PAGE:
Please, Facebook, give these chatbots a subtext!
Imagine yourself in a restaurant, waiting for a table. A stranger approaches and asks, “Do you come here often?” Do you
- Reply, “Yes, and how come I’ve never seen your type here before?” because you agree to pick up on the hint and flirt?
- Glower and say nothing because you want to be left alone?
- Say, “Excuse me,” because the maître d’ is signaling your table is ready and you want to get out of this exchange and get to your table?
People do and say things because of a subtext, what they’re really, ultimately after. The subtext underlies all human interaction.
Machines, at least in the form of current machine learning, lack a subtext. Or, rather, their subtext is as dull as dishwater.
That much is clear from the latest work by Facebook’s AI Research scientists. They trained a neural network model to make utterances, select actions, and choose ways to emote, based on the structure of a text-based role-playing game. The results suggest interactions with chatbots and other artificial agents won’t be compelling anytime soon.
Also: Why chatbots still leave us cold
The underlying problem, as seen in another recent work by the team, last year’s Conversational Intelligence Challenge, is that these bots don’t have much of a subtext. What subtext they do have is merely forming context-appropriate outputs. As such, there’s no driving force, no real reason for speaking or acting, and the results aren’t pretty.
The research, “Learning to Speak and Act in a Fantasy Text Adventure Game,” is posted on the arXiv pre-print server. It is authored by several of the Facebook researchers who helped organize last year’s Challenge, including Jack Urbanek, Angela Fan, Siddharth Karamcheti, Saachi Jain, Emily Dinan, Tim Rocktächel, Douwe Kiela, Arthur Szlam, Samuel Humeau, and Jason Weston.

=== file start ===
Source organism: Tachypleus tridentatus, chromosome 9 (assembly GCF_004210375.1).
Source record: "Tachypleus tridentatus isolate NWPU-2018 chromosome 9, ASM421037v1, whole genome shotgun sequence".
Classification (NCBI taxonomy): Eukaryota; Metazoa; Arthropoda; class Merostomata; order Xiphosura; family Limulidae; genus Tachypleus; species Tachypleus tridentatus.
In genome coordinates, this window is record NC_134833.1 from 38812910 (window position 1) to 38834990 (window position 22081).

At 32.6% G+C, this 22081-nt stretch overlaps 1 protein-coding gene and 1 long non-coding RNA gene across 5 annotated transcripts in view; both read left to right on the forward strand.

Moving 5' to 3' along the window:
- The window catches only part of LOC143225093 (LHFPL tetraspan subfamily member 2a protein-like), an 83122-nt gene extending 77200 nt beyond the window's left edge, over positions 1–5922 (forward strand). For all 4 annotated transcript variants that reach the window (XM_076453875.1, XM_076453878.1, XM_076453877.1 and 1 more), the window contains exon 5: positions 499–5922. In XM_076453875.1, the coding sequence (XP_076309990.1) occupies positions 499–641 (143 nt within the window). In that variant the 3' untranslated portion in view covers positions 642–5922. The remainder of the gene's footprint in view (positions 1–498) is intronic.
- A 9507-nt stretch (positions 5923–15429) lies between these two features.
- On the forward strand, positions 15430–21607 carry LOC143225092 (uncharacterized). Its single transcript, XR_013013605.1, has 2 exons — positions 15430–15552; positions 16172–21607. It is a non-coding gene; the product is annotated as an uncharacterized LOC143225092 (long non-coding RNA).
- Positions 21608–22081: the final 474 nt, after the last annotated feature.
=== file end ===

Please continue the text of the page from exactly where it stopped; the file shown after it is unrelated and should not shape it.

The authors offer a new setting for language tasks, called “LIGHT,” which stands for “Learning in Interactive Games with Humans and Text.” LIGHT is constructed via a crowd-sourcing approach, getting people to invent descriptions of made-up locations, including countryside, bazaar, desert, and castle, totaling 663 in all. The human volunteers then populated those settings with characters, from humans to animals to orcs, and objects that could be found in them, including weapons and clothing and food and drink. They also had the humans create almost 11,000 example dialogues as they interacted in pairs in the given environment.
The challenge, then, was to train the machine to pick out things to do, say, and “emote” by learning from the human examples. As the authors put it, to “learn and evaluate agents that can act and speak within” the created environments.
For that task, the authors trained four different kinds of machine learning models. Each one is attempting to learn various “embeddings,” representations of the places and things and utterances and actions and emotions that are appropriate in combination.
Also: Fear not deep fakes: OpenAI’s machine writes as senselessly as a chatbot speaks